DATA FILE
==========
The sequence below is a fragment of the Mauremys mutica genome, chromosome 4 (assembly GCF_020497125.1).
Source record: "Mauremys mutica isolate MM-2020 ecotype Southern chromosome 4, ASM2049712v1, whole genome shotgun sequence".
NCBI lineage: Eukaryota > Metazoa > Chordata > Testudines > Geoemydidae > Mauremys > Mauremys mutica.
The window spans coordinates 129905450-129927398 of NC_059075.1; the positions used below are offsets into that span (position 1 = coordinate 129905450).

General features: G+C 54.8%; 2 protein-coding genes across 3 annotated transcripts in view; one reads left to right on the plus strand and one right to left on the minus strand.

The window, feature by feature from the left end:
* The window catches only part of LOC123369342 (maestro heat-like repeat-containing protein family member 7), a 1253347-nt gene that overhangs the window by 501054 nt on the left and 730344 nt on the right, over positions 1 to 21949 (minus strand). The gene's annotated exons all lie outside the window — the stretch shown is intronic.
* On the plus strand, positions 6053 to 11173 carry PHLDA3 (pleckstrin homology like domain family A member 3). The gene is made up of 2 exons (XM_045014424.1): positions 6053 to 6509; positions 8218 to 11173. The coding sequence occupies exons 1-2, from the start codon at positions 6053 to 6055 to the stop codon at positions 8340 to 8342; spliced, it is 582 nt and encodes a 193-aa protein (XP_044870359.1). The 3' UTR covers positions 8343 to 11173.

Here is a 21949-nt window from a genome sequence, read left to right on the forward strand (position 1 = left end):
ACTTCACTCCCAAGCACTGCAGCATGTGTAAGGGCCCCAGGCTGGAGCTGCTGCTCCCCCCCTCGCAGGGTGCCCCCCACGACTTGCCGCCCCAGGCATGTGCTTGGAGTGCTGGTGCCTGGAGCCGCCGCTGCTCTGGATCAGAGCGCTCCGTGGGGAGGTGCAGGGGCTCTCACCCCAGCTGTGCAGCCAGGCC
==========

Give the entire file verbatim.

The sequence below is a fragment of the Mauremys mutica genome, chromosome 4 (assembly GCF_020497125.1).
Source record: "Mauremys mutica isolate MM-2020 ecotype Southern chromosome 4, ASM2049712v1, whole genome shotgun sequence".
NCBI lineage: Eukaryota > Metazoa > Chordata > Testudines > Geoemydidae > Mauremys > Mauremys mutica.
The window spans coordinates 129905450-129927398 of NC_059075.1; the positions used below are offsets into that span (position 1 = coordinate 129905450).

General features: G+C 54.8%; 2 protein-coding genes across 3 annotated transcripts in view; one reads left to right on the plus strand and one right to left on the minus strand.

The window, feature by feature from the left end:
* The window catches only part of LOC123369342 (maestro heat-like repeat-containing protein family member 7), a 1253347-nt gene that overhangs the window by 501054 nt on the left and 730344 nt on the right, over positions 1 to 21949 (minus strand). The gene's annotated exons all lie outside the window — the stretch shown is intronic.
* On the plus strand, positions 6053 to 11173 carry PHLDA3 (pleckstrin homology like domain family A member 3). The gene is made up of 2 exons (XM_045014424.1): positions 6053 to 6509; positions 8218 to 11173. The coding sequence occupies exons 1-2, from the start codon at positions 6053 to 6055 to the stop codon at positions 8340 to 8342; spliced, it is 582 nt and encodes a 193-aa protein (XP_044870359.1). The 3' UTR covers positions 8343 to 11173.

Here is a 21949-nt window from a genome sequence, read left to right on the forward strand (position 1 = left end):
ACTTCACTCCCAAGCACTGCAGCATGTGTAAGGGCCCCAGGCTGGAGCTGCTGCTCCCCCCCTCGCAGGGTGCCCCCCACGACTTGCCGCCCCAGGCATGTGCTTGGAGTGCTGGTGCCTGGAGCCGCCGCTGCTCTGGATCAGAGCGCTCCGTGGGGAGGTGCAGGGGCTCTCACCCCAGCTGTGCAGCCAGGCC